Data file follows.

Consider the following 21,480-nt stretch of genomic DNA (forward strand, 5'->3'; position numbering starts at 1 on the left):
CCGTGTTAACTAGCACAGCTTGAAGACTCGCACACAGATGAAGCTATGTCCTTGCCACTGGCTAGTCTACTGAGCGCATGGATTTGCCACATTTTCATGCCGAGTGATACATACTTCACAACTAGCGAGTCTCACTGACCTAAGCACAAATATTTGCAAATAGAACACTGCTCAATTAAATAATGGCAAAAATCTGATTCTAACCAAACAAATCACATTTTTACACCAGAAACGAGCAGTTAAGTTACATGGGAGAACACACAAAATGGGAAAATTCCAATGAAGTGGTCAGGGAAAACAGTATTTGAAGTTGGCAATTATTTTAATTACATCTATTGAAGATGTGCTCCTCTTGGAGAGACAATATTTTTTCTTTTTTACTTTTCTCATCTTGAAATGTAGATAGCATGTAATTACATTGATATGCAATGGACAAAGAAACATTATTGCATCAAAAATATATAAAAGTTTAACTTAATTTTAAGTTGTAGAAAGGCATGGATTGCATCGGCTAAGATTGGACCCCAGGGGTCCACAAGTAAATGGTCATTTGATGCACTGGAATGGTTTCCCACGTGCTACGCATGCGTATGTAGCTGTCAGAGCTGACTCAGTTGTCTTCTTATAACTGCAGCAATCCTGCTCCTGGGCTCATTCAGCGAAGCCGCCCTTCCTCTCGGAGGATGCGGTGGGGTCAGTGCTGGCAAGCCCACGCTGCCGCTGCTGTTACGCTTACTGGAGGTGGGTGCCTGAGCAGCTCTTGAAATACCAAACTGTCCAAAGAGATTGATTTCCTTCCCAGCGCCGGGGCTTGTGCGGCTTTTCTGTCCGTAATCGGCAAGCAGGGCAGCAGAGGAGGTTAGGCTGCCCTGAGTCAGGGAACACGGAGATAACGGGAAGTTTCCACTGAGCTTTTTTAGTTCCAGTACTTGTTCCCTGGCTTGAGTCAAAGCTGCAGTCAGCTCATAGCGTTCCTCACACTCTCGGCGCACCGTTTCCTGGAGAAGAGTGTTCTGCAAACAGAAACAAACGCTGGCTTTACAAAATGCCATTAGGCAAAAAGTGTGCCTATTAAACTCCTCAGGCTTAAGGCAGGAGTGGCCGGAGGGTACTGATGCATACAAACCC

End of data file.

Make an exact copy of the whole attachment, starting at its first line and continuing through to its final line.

Consider the following 21,480-nt stretch of genomic DNA (forward strand, 5'->3'; position numbering starts at 1 on the left):
CCGTGTTAACTAGCACAGCTTGAAGACTCGCACACAGATGAAGCTATGTCCTTGCCACTGGCTAGTCTACTGAGCGCATGGATTTGCCACATTTTCATGCCGAGTGATACATACTTCACAACTAGCGAGTCTCACTGACCTAAGCACAAATATTTGCAAATAGAACACTGCTCAATTAAATAATGGCAAAAATCTGATTCTAACCAAACAAATCACATTTTTACACCAGAAACGAGCAGTTAAGTTACATGGGAGAACACACAAAATGGGAAAATTCCAATGAAGTGGTCAGGGAAAACAGTATTTGAAGTTGGCAATTATTTTAATTACATCTATTGAAGATGTGCTCCTCTTGGAGAGACAATATTTTTTCTTTTTTACTTTTCTCATCTTGAAATGTAGATAGCATGTAATTACATTGATATGCAATGGACAAAGAAACATTATTGCATCAAAAATATATAAAAGTTTAACTTAATTTTAAGTTGTAGAAAGGCATGGATTGCATCGGCTAAGATTGGACCCCAGGGGTCCACAAGTAAATGGTCATTTGATGCACTGGAATGGTTTCCCACGTGCTACGCATGCGTATGTAGCTGTCAGAGCTGACTCAGTTGTCTTCTTATAACTGCAGCAATCCTGCTCCTGGGCTCATTCAGCGAAGCCGCCCTTCCTCTCGGAGGATGCGGTGGGGTCAGTGCTGGCAAGCCCACGCTGCCGCTGCTGTTACGCTTACTGGAGGTGGGTGCCTGAGCAGCTCTTGAAATACCAAACTGTCCAAAGAGATTGATTTCCTTCCCAGCGCCGGGGCTTGTGCGGCTTTTCTGTCCGTAATCGGCAAGCAGGGCAGCAGAGGAGGTTAGGCTGCCCTGAGTCAGGGAACACGGAGATAACGGGAAGTTTCCACTGAGCTTTTTTAGTTCCAGTACTTGTTCCCTGGCTTGAGTCAAAGCTGCAGTCAGCTCATAGCGTTCCTCACACTCTCGGCGCACCGTTTCCTGGAGAAGAGTGTTCTGCAAACAGAAACAAACGCTGGCTTTACAAAATGCCATTAGGCAAAAAGTGTGCCTATTAAACTCCTCAGGCTTAAGGCAGGAGTGGCCGGAGGGTACTGATGCATACAAACCC